Glacier FarmMedia COVID-19 & the Farm

Durum up in both CWB PROs

Values for durum are up in the Canadian Wheat Board’s latest pool return outlooks (PROs) for both the 2008-09 and 2009-10 crop years, but not high enough to make up for what its most vocal critic calls “restrictive” delivery opportunities.

The CWB, in its May PROs released Thursday, noted global durum production is expected to be slightly higher than last year overall, with “significantly larger” production in North Africa than in 2008-09, offset by an expected smaller crop from Europe.

Late seeding in the U.S. durum-growing region and dryness in Western Canada are causing concerns about the production and quality outlook for durum in North America, the CWB said in its 2009-10 durum outlook.

As well, the CWB said, a strong Euro has helped boost demand for durum in the European Union (EU).

Durum demand has generally shown “some strength” in recent weeks, the CWB said in its 2008-09 outlook, with buyers extending coverage levels forward to hedge their position against “possible deterioration” of durum crops in Europe and North America alike.

A rapidly appreciating Canadian dollar, however, has offset stronger durum prices, the CWB said.

“Lower returns”

Milling durum values are up $9 per tonne in the May 2009-10 PROs compared to April levels. No. 1 Canada western amber durum (CWAD), 14.5 per cent protein, for example, sits at $305 per tonne, up from $296 in April. No. 2 CWAD (13.0) sits at $285 per tonne, up from $276. Feed-grade No. 5 CWAD is up $2 at $194.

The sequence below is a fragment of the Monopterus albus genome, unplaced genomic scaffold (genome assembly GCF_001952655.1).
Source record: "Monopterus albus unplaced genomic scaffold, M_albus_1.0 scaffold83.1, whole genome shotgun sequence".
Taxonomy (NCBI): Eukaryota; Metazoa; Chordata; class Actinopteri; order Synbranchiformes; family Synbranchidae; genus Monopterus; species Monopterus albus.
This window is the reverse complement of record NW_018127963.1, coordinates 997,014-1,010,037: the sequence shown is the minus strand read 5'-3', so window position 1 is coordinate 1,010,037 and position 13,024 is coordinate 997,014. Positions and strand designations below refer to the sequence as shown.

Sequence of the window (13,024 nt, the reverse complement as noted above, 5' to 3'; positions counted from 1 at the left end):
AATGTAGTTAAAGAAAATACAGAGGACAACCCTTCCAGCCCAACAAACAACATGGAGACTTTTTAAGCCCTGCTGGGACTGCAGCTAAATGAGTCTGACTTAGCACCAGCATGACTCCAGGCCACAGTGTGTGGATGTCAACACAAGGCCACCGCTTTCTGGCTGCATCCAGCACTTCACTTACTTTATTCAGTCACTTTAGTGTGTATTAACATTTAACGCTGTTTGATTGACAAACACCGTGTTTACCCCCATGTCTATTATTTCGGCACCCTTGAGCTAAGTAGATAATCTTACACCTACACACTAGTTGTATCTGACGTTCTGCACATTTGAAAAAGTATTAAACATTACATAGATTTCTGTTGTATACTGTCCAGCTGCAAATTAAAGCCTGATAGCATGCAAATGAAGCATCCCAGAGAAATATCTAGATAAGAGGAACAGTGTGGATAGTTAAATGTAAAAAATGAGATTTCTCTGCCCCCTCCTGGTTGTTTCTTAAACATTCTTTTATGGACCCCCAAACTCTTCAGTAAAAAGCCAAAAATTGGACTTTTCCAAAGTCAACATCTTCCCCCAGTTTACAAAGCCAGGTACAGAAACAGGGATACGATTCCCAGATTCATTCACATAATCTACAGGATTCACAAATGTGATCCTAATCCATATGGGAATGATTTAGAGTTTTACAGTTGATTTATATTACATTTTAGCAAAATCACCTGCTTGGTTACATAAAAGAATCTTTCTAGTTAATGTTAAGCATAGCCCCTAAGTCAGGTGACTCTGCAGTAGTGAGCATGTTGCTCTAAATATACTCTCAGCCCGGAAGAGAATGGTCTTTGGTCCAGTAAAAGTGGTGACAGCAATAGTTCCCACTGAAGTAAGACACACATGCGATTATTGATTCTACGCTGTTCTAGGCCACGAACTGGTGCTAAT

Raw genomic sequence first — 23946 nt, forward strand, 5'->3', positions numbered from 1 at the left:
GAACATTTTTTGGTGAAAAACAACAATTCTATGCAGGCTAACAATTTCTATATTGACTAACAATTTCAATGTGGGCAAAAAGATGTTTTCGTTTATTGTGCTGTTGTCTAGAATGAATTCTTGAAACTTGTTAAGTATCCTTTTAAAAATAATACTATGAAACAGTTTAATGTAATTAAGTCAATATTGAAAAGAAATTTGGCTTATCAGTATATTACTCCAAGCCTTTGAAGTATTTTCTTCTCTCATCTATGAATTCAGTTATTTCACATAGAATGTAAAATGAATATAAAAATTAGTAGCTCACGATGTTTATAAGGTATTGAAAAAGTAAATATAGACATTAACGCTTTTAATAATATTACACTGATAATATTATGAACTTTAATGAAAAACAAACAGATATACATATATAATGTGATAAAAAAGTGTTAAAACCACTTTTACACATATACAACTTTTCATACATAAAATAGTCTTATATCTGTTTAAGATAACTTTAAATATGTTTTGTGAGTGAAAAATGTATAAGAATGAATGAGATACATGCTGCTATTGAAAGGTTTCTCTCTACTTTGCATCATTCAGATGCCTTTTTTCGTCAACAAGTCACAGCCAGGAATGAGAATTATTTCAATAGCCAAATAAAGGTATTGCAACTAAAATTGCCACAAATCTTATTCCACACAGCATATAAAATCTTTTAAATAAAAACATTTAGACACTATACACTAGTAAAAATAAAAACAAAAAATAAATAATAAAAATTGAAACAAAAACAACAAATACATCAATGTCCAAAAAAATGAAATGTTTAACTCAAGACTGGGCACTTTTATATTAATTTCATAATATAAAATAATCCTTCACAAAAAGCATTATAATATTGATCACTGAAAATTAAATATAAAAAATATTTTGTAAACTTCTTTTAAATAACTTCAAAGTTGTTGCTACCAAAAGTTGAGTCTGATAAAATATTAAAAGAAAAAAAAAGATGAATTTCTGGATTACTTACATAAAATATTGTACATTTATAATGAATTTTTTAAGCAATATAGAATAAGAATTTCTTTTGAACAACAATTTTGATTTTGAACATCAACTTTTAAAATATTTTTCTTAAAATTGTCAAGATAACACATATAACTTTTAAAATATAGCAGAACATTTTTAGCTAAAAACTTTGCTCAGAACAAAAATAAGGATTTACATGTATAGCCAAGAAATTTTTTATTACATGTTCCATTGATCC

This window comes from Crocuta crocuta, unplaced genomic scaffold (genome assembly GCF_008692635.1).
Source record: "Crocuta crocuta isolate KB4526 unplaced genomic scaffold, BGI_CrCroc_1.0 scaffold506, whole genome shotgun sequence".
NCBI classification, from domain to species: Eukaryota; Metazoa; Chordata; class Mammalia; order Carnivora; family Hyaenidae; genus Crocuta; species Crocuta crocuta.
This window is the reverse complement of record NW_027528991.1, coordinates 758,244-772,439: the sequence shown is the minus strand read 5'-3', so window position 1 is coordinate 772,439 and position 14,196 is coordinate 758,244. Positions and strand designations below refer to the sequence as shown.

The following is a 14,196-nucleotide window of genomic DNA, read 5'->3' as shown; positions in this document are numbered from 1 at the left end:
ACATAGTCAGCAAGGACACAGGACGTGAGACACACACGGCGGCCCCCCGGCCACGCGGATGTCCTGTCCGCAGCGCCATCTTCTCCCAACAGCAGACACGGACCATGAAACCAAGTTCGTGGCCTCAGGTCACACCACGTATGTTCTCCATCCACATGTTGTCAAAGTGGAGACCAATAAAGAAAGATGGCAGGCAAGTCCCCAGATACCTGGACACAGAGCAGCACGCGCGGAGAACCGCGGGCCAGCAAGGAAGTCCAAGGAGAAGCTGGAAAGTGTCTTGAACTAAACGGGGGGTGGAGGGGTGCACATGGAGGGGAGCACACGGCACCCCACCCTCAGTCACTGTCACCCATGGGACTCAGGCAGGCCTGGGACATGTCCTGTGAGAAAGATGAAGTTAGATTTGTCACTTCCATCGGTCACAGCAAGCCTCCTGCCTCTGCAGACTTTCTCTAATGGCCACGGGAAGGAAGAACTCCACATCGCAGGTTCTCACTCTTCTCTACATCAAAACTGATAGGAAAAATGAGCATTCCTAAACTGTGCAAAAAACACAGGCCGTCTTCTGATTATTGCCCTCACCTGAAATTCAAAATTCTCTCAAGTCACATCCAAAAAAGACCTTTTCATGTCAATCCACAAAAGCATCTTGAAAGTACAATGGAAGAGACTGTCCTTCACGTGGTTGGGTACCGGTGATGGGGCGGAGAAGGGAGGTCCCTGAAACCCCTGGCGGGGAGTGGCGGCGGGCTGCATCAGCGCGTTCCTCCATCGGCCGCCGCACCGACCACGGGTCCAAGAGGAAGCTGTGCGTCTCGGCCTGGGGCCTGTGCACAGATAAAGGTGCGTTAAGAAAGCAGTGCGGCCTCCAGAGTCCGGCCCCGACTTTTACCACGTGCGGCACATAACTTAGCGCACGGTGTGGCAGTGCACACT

The May 2008-09 milling durum PROs, meanwhile, show increases of $5 to $6 per tonne. No. 1 CWAD (14.5) sits at $378 per tonne, up $6, while No. 2 CWAD (13.0) is at $349, up $5. No. 5 CWAD is down $4 at $192.

Looking at Thursday’s numbers, the Western Canadian Wheat Growers Association (WCWGA) sees the PRO for No. 1 CWAD (13.0) at $8.51 per bushel, basis Alberta, which it said is “more than a dollar per bushel, or 12 per cent, below comparable U.S. prices.”

“The elevator price in the ‘Golden Triangle’ region of Montana has averaged C$9.71 per bushel thus far in the current crop year,” the WCWGA said in a release Thursday.

“Not only are we forced to accept lower returns but we aren’t even allowed to deliver all our durum,” said Stephen Vandervalk, a farmer at Fort Macleod, Alta. and the association’s Alberta vice-president, in the release.

In the current crop year, the association said, the CWB has accepted 74 per cent of the tonnage amount contracted by durum grower and “has indicated that it does not intend to make any further durum contract calls for the remainder of the crop year, ending July 31.”

Prairie farmers will thus be required to carry over their milling durum into the next crop year or sell it into the feed market, the WCWGA said. Carrying over durum stocks means extra storage costs, and that farmers will have to wait until December 2010 to get paid in full for their 2008 durum, the group added.

Wheat up, and down

International wheat prices have moved higher, the CWB said in its 2009-10 outlook, although they’ve moved at a slower pace than U.S. values, supported by a declining U.S. dollar. World wheat fundamentals are “still not very positive,” the CWB said, due mostly to large stocks remaining from the 2008-09 crop.